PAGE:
Dash Tabor was so fed up being stuck in someone’s armpit on her daily commute in London she developed an app to try and combat the problem. And before the end of this year the tech entrepreneur hopes TUBR will be live and helping thousands of travellers enjoy a better journey. The app works by telling people when the best time to travel is - including during the jam-packed peak rush hour periods. She founded the company just before the country went into lockdown in March.

Dash said: “The biggest opportunity about launching a new business in the current climate is flexibility. I have found that the people I am able to engage with are flexible about when they can communicate because we’re all working from home. Also, my time is a lot more flexible as well and I’m not as locked into the normal work hours. I can also run my company from just about anywhere, which has allowed me the ability to spend more time with family while also smashing out the workload.

“My advice to others would be to grow a thick skin and remember the imposter syndrome is real. I know I’m tough but I am still giving myself pep talks multiple times a day. I think I can. I think I can. I think I can.”

 

Avid International Ltd

Charlotte Zhao launched her industry-leading audio learning platform, Avid International Ltd in May.

Born out of her own experiences learning English, she is now looking forward to growing her business as we move in 2021.

She said: “I think in many ways as a company we’re in a very fortunate position that we have the luxury of experimentation, right now. We’re able to try things and make sure we find that perfect product-market fit. We know our mission is to promote audio learning but there are so many different ways to achieve it.

“Since the pandemic our work has gone virtual and frankly, we’ve been able to work with people who sometimes wouldn’t be able to attend in-person workshops and that has been really rewarding. And we intend to continue promoting virtual workshops going forward.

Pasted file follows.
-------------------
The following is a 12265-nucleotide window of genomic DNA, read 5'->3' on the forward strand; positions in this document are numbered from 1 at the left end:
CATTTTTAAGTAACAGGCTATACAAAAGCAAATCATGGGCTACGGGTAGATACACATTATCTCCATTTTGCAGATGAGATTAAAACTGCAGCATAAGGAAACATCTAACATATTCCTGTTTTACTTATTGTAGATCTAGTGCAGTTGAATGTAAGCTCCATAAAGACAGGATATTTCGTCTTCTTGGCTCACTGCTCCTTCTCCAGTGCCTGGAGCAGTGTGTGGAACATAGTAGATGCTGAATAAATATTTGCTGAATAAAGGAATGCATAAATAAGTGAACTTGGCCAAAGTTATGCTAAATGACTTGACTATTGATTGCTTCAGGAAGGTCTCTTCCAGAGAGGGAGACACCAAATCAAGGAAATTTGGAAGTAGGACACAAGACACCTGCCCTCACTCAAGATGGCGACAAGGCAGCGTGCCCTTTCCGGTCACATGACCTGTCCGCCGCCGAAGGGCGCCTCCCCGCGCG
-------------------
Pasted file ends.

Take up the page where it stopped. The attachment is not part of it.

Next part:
“As for advice - if you have a brilliant idea, you’re passionate, you’re hungry, you want to pursue it, then go for it.”

 

HomeWerk

Working from home has become the norm for most of us this year.

But how do you keep remotely working teams connected, happy and invested in the job they are doing? HomeWerk provides the answer.

Founders Nathan Svirsky and Dan Strang created the platform after a contact at Facebook asked them to come up with a way to help keep their remotely working staff better connected. 

Co-founder, Nathan, said: “To anyone thinking of launching now I’d say: You’ve actually picked a great time - the world is changing quicker than ever and necessity drives innovation. Whatever you do it’s important that from the start you own your decision and get rid of any excuses holding you back. This current climate is filled with enough doubt and uncertainty as it is, so you need to wholeheartedly believe in the problem you’re solving.

"Seek out people who can help early in the journey and do your best to absorb as much information from them as possible. Leverage the fact that many people are excited by the prospect of being part of the early stages of a startup and willing to help - if you ask!”

To read the report in full, visit Harper James Solicitors' website.

Contributed by Nick Owens
Neina Sheldon
Article by Neina Sheldon